Grantham Journal column: Cynical trend against politicians

Charmaine Morgan. 803D ENGEMN00120131016144131
Charmaine Morgan. 803D ENGEMN00120131016144131
4
Have your say

In The Journal, October 10, HC Harding argues that our town council ‘is more important than petty party squabbling’.

Those of us involved in the campaign agree that the argument for a town council for Grantham should sit outside party politics, which is why it is open to everyone to join us who is on the electoral register as a Grantham resident, and, who believes we should all have a say in how our town is run. Those not on the electoral register can get registered by contacting South Kesteven District Council on 01476 406080. This is also necessary to have a say in the forthcoming local and General Election in May 2015. Petition forms can be obtained from charmaine725@btinternet.com or by calling 07429 334260.

HC Harding’s comments reflect a cynical and pernicious trend to undermine politicians and party politics by belittling them, even though the alternatives to a democratic system are far from ideal. People died for us to be able to vote and have elected representation in this country. As some of the comments about Coun Jean Taylor have indicated, there are some very hard working and dedicated politicians doing their best to represent people. However disappointed some may feel about our political system, or disenfranchised, there is nothing ‘petty’ about politics.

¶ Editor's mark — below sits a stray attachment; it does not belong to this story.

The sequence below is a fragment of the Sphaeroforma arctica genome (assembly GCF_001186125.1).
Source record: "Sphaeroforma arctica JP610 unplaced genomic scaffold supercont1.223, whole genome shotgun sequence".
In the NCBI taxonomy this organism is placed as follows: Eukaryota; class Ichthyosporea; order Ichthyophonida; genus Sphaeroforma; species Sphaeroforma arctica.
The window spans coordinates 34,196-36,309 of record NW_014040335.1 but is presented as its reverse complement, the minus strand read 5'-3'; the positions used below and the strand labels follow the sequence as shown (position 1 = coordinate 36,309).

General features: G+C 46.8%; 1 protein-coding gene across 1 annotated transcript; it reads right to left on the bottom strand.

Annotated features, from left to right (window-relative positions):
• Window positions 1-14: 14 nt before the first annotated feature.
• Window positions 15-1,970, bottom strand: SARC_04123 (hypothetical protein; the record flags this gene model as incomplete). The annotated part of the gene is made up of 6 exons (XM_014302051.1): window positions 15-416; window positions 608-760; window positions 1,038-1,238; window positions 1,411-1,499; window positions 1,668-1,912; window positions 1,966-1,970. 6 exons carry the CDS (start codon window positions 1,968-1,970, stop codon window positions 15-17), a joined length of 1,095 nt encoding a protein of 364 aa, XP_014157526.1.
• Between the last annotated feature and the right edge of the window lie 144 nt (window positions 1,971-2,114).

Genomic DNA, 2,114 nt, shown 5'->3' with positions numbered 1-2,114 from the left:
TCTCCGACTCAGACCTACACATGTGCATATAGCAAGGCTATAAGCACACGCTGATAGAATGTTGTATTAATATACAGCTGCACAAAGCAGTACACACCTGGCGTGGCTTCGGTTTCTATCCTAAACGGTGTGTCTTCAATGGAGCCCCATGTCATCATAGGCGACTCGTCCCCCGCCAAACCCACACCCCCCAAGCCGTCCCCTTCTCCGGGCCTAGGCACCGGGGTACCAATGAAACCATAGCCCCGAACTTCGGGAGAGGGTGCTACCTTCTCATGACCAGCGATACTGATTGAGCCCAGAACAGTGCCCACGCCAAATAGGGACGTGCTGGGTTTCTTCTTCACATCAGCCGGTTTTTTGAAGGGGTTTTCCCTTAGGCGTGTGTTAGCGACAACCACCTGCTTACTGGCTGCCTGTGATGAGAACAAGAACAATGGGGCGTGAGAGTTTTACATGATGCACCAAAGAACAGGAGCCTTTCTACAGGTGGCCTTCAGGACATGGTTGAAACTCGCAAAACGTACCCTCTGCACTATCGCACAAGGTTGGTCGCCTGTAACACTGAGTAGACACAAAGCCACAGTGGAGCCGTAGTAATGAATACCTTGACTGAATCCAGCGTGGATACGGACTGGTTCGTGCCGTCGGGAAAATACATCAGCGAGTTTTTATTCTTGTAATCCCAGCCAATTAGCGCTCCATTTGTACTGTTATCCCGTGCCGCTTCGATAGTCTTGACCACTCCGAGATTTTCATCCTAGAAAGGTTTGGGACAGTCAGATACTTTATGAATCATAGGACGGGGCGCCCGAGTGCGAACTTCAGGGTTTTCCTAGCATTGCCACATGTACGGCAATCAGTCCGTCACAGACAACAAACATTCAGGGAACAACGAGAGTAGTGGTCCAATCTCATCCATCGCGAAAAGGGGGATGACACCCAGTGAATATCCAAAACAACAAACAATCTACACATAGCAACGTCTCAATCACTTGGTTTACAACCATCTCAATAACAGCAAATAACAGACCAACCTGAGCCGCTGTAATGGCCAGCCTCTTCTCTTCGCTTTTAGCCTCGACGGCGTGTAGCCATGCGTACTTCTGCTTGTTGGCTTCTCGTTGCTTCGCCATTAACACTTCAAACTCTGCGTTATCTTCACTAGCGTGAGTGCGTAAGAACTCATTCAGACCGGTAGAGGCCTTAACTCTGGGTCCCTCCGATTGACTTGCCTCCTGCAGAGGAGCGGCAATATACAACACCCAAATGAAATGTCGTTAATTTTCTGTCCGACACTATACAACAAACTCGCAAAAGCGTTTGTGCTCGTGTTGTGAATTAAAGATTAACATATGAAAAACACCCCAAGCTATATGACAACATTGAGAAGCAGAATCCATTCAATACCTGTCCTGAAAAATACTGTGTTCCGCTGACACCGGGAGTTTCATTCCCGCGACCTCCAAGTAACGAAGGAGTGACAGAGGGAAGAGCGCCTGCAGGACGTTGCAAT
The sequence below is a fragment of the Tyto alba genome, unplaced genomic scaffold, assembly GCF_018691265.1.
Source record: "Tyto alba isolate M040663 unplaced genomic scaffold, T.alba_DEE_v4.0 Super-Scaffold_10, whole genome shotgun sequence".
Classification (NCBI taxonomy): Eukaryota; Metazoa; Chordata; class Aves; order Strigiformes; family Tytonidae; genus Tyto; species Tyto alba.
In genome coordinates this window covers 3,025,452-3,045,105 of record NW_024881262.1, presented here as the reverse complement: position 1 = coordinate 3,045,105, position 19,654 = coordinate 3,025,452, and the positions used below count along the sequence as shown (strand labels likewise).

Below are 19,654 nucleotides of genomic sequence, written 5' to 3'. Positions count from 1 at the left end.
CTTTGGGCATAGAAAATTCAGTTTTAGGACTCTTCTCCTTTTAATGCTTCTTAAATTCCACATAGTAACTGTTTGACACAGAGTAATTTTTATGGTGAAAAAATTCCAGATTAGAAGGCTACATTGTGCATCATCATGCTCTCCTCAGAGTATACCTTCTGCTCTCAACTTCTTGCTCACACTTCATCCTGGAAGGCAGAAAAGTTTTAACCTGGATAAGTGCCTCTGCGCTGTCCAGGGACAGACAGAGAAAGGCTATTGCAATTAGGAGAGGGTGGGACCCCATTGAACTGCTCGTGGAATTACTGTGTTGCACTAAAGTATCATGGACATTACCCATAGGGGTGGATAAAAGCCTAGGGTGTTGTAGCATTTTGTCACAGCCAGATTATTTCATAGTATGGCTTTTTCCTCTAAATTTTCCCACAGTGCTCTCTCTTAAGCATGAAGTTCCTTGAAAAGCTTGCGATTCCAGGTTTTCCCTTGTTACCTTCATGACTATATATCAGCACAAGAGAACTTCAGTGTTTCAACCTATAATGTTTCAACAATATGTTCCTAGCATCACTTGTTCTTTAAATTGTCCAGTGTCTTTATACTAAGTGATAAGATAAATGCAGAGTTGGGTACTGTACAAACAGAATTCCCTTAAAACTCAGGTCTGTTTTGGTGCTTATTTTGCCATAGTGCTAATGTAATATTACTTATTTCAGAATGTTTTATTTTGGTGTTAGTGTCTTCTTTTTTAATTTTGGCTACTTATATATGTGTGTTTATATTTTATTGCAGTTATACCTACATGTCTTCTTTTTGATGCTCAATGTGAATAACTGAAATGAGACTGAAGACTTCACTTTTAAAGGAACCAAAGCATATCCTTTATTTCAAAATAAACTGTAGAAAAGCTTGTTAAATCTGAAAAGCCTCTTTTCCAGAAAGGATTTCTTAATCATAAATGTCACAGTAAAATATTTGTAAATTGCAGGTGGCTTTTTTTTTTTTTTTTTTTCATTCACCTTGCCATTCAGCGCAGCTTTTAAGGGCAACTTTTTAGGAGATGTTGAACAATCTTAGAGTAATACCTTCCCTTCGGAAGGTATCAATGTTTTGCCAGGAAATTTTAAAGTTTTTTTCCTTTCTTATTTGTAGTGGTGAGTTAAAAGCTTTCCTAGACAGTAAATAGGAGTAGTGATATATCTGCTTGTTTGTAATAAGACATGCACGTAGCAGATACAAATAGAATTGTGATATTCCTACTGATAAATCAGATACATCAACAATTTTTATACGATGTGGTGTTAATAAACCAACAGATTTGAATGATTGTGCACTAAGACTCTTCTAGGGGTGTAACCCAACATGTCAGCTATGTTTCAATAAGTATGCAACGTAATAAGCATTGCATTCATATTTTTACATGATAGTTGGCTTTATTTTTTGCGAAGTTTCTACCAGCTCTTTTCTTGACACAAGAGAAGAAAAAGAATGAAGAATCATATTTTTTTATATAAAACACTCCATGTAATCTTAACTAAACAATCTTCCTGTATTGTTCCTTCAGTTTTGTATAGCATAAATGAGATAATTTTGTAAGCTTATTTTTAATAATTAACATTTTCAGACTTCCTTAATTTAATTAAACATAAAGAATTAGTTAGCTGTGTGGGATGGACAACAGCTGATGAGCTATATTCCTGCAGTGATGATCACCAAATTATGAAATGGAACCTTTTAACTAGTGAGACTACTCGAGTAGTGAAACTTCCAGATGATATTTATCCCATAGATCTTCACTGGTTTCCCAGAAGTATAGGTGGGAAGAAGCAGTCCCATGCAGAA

The policies of political parties should reflect the core beliefs and values of members, as well as those who elected them. Such values underpin key decisions about strategy and priorities for public spending and our rights. They can make the difference between someone being homeless, or not. In a job, or not. At war, or not. Being fairly taxed, or not.

Being in a political party enables people to campaign with other like-minded people. This is not always easy. As with any organisation, or even family, internal disputes can emerge, as do disputes between parties. However, party politics are far from ‘petty’ and if by ‘squabbling’ Ms Harding means ‘arguing’, there are times when it is necessary in an open democracy to do this.